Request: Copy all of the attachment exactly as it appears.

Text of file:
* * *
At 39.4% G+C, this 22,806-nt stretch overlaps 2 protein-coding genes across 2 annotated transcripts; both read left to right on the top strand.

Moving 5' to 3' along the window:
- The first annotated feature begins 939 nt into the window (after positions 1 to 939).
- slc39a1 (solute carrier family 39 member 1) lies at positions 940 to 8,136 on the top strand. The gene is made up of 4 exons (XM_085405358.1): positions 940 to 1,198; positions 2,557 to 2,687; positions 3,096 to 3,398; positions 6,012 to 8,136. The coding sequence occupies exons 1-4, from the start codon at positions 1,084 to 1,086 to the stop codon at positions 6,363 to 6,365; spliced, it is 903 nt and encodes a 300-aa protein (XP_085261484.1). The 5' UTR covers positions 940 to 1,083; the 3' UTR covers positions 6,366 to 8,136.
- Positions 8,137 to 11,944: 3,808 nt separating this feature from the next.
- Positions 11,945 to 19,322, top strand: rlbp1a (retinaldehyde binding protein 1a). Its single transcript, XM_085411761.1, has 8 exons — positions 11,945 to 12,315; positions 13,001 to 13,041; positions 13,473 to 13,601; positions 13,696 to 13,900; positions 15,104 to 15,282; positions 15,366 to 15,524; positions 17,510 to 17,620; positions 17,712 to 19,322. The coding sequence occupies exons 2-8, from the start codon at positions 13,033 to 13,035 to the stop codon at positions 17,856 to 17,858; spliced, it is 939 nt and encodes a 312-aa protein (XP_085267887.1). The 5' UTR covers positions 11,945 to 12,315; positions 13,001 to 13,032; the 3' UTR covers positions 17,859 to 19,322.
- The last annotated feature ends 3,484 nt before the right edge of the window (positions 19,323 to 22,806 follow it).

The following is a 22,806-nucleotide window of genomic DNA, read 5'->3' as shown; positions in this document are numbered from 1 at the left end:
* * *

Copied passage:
At 39.4% G+C, this 22,806-nt stretch overlaps 2 protein-coding genes across 2 annotated transcripts; both read left to right on the top strand.

Moving 5' to 3' along the window:
- The first annotated feature begins 939 nt into the window (after positions 1 to 939).
- slc39a1 (solute carrier family 39 member 1) lies at positions 940 to 8,136 on the top strand. The gene is made up of 4 exons (XM_085405358.1): positions 940 to 1,198; positions 2,557 to 2,687; positions 3,096 to 3,398; positions 6,012 to 8,136. The coding sequence occupies exons 1-4, from the start codon at positions 1,084 to 1,086 to the stop codon at positions 6,363 to 6,365; spliced, it is 903 nt and encodes a 300-aa protein (XP_085261484.1). The 5' UTR covers positions 940 to 1,083; the 3' UTR covers positions 6,366 to 8,136.
- Positions 8,137 to 11,944: 3,808 nt separating this feature from the next.
- Positions 11,945 to 19,322, top strand: rlbp1a (retinaldehyde binding protein 1a). Its single transcript, XM_085411761.1, has 8 exons — positions 11,945 to 12,315; positions 13,001 to 13,041; positions 13,473 to 13,601; positions 13,696 to 13,900; positions 15,104 to 15,282; positions 15,366 to 15,524; positions 17,510 to 17,620; positions 17,712 to 19,322. The coding sequence occupies exons 2-8, from the start codon at positions 13,033 to 13,035 to the stop codon at positions 17,856 to 17,858; spliced, it is 939 nt and encodes a 312-aa protein (XP_085267887.1). The 5' UTR covers positions 11,945 to 12,315; positions 13,001 to 13,032; the 3' UTR covers positions 17,859 to 19,322.
- The last annotated feature ends 3,484 nt before the right edge of the window (positions 19,323 to 22,806 follow it).

The following is a 22,806-nucleotide window of genomic DNA, read 5'->3' as shown; positions in this document are numbered from 1 at the left end: